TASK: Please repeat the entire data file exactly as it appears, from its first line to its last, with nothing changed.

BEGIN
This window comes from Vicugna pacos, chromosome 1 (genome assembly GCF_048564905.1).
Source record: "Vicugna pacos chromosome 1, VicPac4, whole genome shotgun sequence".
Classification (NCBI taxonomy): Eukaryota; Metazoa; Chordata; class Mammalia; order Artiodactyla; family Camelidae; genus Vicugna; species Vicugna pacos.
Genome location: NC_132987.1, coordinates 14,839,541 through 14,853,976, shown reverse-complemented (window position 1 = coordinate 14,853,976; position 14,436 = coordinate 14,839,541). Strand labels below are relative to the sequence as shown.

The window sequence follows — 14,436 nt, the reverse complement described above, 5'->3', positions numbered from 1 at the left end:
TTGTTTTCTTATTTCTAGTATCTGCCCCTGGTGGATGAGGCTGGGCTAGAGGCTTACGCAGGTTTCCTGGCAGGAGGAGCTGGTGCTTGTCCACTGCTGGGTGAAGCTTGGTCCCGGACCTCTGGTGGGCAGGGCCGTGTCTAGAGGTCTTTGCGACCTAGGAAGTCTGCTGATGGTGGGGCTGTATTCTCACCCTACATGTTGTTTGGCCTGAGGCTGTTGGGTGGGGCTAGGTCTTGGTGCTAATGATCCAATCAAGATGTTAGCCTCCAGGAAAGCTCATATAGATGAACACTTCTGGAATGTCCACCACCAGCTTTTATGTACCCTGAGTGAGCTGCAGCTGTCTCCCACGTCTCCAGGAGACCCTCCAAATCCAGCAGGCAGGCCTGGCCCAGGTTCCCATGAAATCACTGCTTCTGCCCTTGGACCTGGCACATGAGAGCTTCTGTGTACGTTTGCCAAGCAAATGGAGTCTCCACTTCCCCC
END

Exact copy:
This window comes from Vicugna pacos, chromosome 1 (genome assembly GCF_048564905.1).
Source record: "Vicugna pacos chromosome 1, VicPac4, whole genome shotgun sequence".
Classification (NCBI taxonomy): Eukaryota; Metazoa; Chordata; class Mammalia; order Artiodactyla; family Camelidae; genus Vicugna; species Vicugna pacos.
Genome location: NC_132987.1, coordinates 14,839,541 through 14,853,976, shown reverse-complemented (window position 1 = coordinate 14,853,976; position 14,436 = coordinate 14,839,541). Strand labels below are relative to the sequence as shown.

The window sequence follows — 14,436 nt, the reverse complement described above, 5'->3', positions numbered from 1 at the left end:
TTGTTTTCTTATTTCTAGTATCTGCCCCTGGTGGATGAGGCTGGGCTAGAGGCTTACGCAGGTTTCCTGGCAGGAGGAGCTGGTGCTTGTCCACTGCTGGGTGAAGCTTGGTCCCGGACCTCTGGTGGGCAGGGCCGTGTCTAGAGGTCTTTGCGACCTAGGAAGTCTGCTGATGGTGGGGCTGTATTCTCACCCTACATGTTGTTTGGCCTGAGGCTGTTGGGTGGGGCTAGGTCTTGGTGCTAATGATCCAATCAAGATGTTAGCCTCCAGGAAAGCTCATATAGATGAACACTTCTGGAATGTCCACCACCAGCTTTTATGTACCCTGAGTGAGCTGCAGCTGTCTCCCACGTCTCCAGGAGACCCTCCAAATCCAGCAGGCAGGCCTGGCCCAGGTTCCCATGAAATCACTGCTTCTGCCCTTGGACCTGGCACATGAGAGCTTCTGTGTACGTTTGCCAAGCAAATGGAGTCTCCACTTCCCCC